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Puppy training, sound okay?

(18 Posts)
Celestria Fri 24-Oct-14 08:19:30

I have had my puppy three days now. I downloaded a book about respect training. Teach your dog 100 words.

The book suggests teaching a dog 'No' and 'good' first. When saying No he says to lower your voice, frown and purse your lips and say no. If puppy runs off it says never chase him. Just walk purposely after him firmly and repeat. It also says that if he still won't listen, to crouch down and hold his chin, stare into his eyes and say again, a firm low No.

Amazingly this seems to be working. My puppy now goes back down the stairs and leaves things when I say No.

I was a bit worried as it all sounded very intimidating and I didn't want my puppy to be scared of me, but he seems very happy.

He is a staffy cross and I am very aware this breed can be quite wilful without correct training and lots of walking/play to burn off energy.

Does this sound okay?

Finally the book recommends for a pup that is flat out refusing to listen, to use a shock tactic, such as shaking pennies in a jar or a squirt of water on the rump. Thoughts?

muttynutty Fri 24-Oct-14 08:27:10

No rubbish book throw it away and never do anything is says. You know it is cruel that is why you are asking.

Get Life Skills for Puppies Daniel Mills and use that instead.

Sign up for a decent puppy class one that uses positive methods no dominance, or aversive style training asap.

If you want to say roughly where you are I can recommend an appropriate class

Celestria Fri 24-Oct-14 08:44:35

I've already looked into classes, sadly the one near me is full until after the new year, hence why I went on a book search.

I have to say, I'm not quite sure how it's cruel. It just seems like common sense really. I haven't posted because I know it's cruel but because I don't have experience training a pup and am not certain of what's 'right' or wrong.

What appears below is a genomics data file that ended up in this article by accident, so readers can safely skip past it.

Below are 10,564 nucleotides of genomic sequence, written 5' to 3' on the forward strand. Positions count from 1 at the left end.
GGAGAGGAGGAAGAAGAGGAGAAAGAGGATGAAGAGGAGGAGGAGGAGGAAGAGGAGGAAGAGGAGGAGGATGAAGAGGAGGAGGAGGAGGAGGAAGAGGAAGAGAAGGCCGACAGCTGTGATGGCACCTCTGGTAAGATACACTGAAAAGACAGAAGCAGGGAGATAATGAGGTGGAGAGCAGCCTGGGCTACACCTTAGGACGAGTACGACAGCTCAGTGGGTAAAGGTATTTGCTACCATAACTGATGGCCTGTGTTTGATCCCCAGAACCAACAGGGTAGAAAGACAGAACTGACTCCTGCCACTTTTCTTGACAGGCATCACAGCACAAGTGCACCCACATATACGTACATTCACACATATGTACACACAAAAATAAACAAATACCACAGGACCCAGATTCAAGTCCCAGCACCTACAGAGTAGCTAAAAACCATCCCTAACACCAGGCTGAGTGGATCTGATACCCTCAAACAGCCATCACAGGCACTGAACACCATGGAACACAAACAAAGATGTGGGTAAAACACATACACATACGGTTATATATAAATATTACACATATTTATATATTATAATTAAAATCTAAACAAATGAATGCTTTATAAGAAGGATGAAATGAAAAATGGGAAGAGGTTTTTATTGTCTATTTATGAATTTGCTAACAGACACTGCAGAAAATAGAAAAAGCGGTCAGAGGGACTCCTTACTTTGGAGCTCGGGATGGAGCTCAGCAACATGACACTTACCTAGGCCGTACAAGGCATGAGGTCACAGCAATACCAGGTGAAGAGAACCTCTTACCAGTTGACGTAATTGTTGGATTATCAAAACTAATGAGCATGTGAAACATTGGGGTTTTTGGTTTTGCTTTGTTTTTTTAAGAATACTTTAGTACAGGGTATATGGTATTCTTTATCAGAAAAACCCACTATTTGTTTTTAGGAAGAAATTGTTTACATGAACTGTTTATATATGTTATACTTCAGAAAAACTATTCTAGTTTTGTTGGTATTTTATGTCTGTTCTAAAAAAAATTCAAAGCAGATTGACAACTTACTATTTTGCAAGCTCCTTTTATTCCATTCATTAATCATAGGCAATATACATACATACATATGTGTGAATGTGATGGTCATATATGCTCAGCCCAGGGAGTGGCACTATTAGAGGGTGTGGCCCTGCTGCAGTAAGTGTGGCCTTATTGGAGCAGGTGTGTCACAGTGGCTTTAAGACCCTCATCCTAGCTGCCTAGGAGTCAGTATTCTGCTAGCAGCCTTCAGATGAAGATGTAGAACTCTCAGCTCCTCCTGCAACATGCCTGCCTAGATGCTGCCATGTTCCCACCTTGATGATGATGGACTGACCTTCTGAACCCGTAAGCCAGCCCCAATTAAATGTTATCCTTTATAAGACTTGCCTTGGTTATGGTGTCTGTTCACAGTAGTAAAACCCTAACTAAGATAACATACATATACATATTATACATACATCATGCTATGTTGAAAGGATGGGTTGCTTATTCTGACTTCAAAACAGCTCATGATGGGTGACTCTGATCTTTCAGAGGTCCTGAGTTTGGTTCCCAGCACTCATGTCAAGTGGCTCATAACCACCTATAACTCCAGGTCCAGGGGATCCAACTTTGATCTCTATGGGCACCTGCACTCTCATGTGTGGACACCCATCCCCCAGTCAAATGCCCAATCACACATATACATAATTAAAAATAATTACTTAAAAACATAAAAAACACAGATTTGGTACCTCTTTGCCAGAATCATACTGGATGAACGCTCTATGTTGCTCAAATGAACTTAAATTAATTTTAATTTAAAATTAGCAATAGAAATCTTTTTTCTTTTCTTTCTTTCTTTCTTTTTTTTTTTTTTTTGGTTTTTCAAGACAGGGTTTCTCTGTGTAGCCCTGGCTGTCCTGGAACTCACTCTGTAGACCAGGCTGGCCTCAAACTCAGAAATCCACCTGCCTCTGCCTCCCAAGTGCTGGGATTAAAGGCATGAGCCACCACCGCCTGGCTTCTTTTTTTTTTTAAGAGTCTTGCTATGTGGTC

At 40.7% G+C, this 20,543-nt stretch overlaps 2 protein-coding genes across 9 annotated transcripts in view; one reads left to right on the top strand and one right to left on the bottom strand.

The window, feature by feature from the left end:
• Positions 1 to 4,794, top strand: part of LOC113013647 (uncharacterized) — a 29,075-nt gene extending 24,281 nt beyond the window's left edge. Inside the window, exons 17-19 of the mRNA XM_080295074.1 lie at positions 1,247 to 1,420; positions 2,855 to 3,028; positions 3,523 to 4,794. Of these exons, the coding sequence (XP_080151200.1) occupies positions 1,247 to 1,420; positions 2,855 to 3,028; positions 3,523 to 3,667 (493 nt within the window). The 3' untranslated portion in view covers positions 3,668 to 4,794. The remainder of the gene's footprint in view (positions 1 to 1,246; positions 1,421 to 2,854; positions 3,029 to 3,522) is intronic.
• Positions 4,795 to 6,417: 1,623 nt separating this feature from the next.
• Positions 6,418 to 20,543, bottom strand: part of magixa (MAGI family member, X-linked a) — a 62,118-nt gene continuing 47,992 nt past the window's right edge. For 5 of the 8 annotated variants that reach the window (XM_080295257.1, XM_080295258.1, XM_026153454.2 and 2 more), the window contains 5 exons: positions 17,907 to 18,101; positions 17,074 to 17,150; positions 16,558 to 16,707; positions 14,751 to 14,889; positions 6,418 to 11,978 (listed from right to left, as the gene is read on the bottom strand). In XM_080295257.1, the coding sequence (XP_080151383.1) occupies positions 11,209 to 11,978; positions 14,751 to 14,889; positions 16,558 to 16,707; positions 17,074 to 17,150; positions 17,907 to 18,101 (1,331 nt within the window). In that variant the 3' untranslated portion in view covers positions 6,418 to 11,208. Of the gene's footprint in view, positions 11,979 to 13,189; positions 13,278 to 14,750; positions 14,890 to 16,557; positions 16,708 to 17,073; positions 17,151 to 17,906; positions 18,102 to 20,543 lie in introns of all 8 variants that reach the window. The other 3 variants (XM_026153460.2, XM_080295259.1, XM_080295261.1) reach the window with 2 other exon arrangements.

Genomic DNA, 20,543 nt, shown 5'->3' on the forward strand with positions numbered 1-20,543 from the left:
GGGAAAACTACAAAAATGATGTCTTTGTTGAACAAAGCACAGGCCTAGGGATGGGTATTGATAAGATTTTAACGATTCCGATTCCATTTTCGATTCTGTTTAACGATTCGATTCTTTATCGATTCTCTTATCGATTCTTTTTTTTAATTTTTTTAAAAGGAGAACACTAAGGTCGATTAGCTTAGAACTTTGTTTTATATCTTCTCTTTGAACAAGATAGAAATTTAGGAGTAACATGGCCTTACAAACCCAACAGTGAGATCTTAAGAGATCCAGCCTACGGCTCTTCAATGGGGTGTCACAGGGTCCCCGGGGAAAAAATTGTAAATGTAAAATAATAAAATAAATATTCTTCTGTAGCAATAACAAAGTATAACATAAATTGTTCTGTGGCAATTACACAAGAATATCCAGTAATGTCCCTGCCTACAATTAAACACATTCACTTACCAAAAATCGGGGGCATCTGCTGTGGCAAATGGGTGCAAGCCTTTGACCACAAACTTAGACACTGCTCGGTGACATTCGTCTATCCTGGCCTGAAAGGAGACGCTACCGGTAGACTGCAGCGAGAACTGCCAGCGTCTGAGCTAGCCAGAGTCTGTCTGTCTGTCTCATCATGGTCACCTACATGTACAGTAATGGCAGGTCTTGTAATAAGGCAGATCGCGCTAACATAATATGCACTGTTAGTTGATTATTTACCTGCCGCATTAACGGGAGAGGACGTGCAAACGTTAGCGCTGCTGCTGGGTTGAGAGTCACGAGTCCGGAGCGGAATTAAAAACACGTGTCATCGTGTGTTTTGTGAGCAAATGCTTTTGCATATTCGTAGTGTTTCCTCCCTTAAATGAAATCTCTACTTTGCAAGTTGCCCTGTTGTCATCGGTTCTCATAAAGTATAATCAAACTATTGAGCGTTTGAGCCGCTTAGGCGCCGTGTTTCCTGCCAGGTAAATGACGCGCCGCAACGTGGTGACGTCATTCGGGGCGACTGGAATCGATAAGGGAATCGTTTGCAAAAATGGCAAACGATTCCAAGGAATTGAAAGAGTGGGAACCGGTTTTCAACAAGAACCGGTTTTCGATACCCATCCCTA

Floralnomad Fri 24-Oct-14 08:47:50

Unless you live in the back of beyond there will be more classes . If you want to do positive training have a look at the Victoria Stillwell website and use her ideas ,her programmes are probably on you tube somewhere. Throw away the book !

livelablove Fri 24-Oct-14 08:51:54

I do think a dog can sort of understand no as in they know you want them to stop whatever they are doing, but I wouldn't train that way. I think it is a waste of time to do all that and if you get it wrong maybe you could scare the pup. I would stick with more positive methods.

needastrongone Fri 24-Oct-14 09:05:18

I personally wouldn't teach a dog with such negative techniques. The dog isn't 'refusing to listen', it just doesn't understand what it is you are asking it smile

Dogs live in a human world. They spend their lives trying to figure it/you out and adapt/please you. You dog doesn't understand 'no', but it understands the tone of your voice and body language. It therefore learns not to display certain behaviours for fear of the consequences.

How about using positive methods for your dog to offer behaviours that you like and get the dog reward in the form of praise and treats. You win, the dog wins smile

Dogs are amoral, they will do what works. if sitting calmly gets a tasty piece of liver, they will sit calmly.

Try Kikopup on Youtube too.